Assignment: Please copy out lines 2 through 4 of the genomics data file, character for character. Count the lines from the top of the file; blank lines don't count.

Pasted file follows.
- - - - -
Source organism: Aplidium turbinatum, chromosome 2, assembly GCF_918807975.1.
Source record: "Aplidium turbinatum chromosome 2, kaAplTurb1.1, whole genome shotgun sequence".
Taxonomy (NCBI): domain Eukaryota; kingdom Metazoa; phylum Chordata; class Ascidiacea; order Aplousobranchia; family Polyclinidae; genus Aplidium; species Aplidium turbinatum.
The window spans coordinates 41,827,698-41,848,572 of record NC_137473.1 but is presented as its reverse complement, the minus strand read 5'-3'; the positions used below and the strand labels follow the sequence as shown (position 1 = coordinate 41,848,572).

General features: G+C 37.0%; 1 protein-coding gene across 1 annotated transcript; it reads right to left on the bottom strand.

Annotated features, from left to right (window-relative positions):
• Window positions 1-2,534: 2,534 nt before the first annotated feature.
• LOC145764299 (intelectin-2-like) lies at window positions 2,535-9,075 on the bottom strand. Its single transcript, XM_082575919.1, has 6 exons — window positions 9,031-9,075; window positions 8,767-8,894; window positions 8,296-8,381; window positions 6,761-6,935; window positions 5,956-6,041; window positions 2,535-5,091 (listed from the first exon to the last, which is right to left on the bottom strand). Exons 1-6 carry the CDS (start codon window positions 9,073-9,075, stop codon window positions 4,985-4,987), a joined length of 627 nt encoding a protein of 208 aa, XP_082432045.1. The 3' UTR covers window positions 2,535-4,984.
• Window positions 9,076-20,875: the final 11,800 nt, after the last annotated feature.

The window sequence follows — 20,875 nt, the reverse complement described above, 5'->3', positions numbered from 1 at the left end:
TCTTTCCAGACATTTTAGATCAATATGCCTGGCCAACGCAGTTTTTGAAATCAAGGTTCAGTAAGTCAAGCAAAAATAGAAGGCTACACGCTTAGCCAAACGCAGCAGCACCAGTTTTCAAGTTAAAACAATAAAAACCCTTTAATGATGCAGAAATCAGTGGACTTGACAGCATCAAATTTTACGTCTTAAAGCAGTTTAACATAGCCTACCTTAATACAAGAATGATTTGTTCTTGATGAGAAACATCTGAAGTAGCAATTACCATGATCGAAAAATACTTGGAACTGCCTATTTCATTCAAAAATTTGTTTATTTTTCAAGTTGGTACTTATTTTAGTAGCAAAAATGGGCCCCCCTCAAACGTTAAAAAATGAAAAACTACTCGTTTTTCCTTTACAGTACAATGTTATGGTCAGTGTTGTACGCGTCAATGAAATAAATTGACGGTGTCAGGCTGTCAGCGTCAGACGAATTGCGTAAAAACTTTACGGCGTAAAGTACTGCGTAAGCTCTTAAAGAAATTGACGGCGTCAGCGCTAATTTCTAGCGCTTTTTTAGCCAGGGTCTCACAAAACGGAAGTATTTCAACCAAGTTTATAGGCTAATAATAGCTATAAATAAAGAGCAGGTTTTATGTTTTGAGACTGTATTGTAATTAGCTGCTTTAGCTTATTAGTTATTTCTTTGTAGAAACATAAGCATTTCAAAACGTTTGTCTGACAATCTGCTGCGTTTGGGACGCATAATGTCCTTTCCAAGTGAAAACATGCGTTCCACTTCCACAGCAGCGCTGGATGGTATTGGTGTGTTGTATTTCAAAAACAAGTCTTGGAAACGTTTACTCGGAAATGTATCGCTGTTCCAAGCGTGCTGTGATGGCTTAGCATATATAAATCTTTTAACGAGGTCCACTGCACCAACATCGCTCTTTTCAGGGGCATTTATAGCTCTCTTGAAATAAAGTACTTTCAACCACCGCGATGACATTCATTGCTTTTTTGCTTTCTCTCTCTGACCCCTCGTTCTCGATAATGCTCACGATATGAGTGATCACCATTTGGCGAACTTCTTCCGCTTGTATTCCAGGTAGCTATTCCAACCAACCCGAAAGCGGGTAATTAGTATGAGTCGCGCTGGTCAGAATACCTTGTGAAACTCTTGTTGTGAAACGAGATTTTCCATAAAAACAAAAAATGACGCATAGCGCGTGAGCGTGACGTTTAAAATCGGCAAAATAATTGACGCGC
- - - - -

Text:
Source record: "Aplidium turbinatum chromosome 2, kaAplTurb1.1, whole genome shotgun sequence".
Taxonomy (NCBI): domain Eukaryota; kingdom Metazoa; phylum Chordata; class Ascidiacea; order Aplousobranchia; family Polyclinidae; genus Aplidium; species Aplidium turbinatum.
The window spans coordinates 41,827,698-41,848,572 of record NC_137473.1 but is presented as its reverse complement, the minus strand read 5'-3'; the positions used below and the strand labels follow the sequence as shown (position 1 = coordinate 41,848,572).